wonky

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English[edit]

Etymology 1[edit]

From English dialectal wanky, alteration of Middle English wankel (unstable, shaky), from Old English wancol (unstable), from Proto-West Germanic *wankul (swaying, shaky, unstable).

Pronunciation[edit]

  • (UK) IPA(key): /ˈwɔːŋ.kɪ/
  • (US) enPR: wŏngʹkē, IPA(key): /ˈwɑŋ.ki/, /ˈwɔŋ.ki/
  • (file)
  • (file)
  • Rhymes: -ɒŋki

Adjective[edit]

wonky (comparative wonkier, superlative wonkiest)

  1. Lopsided, misaligned or off-centre.
    Synonyms: awry, lonkie, misaligned, skew-whiff
  2. (chiefly Britain, Australia, New Zealand) Feeble, shaky or rickety.
    Synonym: rickety
    • 1932, Frank Richards, The Magnet: The Terror of the Form:
      It seemed likely that he would need First Aid when those wonky steps yielded, at length, to the well-known law of gravitation.
  3. (informal, computing, especially Usenet) Suffering from intermittent bugs.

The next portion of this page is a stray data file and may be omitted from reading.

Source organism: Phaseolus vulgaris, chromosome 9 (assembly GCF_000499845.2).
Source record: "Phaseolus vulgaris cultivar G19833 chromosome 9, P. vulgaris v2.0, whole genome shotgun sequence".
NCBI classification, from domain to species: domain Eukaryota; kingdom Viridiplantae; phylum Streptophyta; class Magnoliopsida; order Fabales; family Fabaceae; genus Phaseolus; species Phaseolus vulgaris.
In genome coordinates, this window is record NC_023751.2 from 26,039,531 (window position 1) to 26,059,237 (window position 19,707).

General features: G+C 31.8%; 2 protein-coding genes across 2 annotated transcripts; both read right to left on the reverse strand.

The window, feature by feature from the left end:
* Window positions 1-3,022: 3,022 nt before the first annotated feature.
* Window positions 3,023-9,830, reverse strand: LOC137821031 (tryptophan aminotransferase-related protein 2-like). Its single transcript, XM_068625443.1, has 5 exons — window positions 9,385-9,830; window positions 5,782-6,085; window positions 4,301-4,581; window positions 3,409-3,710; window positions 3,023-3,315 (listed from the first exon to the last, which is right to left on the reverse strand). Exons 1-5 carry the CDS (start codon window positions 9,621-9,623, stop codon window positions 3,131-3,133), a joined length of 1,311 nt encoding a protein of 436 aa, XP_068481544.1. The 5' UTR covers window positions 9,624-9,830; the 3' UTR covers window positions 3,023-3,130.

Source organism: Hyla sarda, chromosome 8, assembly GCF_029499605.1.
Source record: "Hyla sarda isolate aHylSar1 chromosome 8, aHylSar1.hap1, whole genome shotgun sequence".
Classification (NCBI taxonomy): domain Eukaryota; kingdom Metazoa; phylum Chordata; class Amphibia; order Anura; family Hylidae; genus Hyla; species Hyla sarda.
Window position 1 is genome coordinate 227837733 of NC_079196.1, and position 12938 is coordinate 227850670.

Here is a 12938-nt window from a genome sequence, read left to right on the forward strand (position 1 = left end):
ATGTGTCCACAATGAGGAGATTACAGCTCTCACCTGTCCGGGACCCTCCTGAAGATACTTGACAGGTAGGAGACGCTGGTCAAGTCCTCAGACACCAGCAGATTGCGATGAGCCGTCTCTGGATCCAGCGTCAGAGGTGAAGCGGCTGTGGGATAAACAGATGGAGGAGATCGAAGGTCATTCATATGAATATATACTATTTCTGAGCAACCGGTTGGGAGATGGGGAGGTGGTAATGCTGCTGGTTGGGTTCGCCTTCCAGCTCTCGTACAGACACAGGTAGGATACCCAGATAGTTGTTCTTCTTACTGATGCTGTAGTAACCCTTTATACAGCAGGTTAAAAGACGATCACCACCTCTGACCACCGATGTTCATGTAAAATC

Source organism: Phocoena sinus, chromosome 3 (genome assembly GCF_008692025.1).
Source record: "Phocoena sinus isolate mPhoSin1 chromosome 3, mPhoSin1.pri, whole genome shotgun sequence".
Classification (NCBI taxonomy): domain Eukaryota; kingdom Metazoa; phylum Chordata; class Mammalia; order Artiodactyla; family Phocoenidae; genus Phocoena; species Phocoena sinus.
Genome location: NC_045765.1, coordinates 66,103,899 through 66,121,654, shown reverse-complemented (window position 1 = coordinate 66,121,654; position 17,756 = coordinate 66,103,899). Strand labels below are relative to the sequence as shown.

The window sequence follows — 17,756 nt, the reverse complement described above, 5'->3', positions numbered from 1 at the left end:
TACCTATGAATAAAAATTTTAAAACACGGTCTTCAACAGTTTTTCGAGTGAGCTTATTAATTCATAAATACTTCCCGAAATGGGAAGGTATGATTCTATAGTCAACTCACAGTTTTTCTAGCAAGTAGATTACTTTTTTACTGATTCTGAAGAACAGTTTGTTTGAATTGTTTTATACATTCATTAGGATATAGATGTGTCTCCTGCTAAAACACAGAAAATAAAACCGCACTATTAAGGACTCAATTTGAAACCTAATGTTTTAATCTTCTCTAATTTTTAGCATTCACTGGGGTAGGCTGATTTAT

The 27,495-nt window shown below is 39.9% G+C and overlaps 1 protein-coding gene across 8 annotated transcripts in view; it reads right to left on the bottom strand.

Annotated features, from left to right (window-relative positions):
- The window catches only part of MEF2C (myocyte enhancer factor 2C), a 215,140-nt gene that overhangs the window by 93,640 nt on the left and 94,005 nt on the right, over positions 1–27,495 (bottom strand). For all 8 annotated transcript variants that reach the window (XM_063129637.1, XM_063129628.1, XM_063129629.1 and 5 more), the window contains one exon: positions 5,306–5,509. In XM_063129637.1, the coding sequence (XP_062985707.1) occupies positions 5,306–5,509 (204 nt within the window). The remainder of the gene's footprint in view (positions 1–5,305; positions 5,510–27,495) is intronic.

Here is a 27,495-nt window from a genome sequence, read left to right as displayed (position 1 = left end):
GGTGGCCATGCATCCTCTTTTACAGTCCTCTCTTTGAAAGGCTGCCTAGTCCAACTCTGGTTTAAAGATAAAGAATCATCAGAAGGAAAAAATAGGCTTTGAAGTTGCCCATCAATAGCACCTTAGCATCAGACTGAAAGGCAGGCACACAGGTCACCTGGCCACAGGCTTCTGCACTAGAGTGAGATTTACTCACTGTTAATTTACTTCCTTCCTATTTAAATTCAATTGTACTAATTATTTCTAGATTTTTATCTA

Synonyms: buggy, broken
  4. (informal) Generally incorrect.
Derived terms[edit]

Noun[edit]

wonky (uncountable)

  1. (music) A subgenre of electronic music employing unstable rhythms, complex time signatures, and mid-range synths.
    • 2015, Jan Kyrre Berg O. Friis, Robert P. Crease, Technoscience and Postphenomenology: The Manhattan Papers
      By the late 2000s, dubstep had splintered into numerous factions, from brostep to wonky to the evocative “purple,” []

Etymology 2[edit]

wonk +‎ -y

Adjective[edit]

wonky (comparative wonkier, superlative wonkiest)

  1. Technically worded, in the style of jargon.

Anagrams[edit]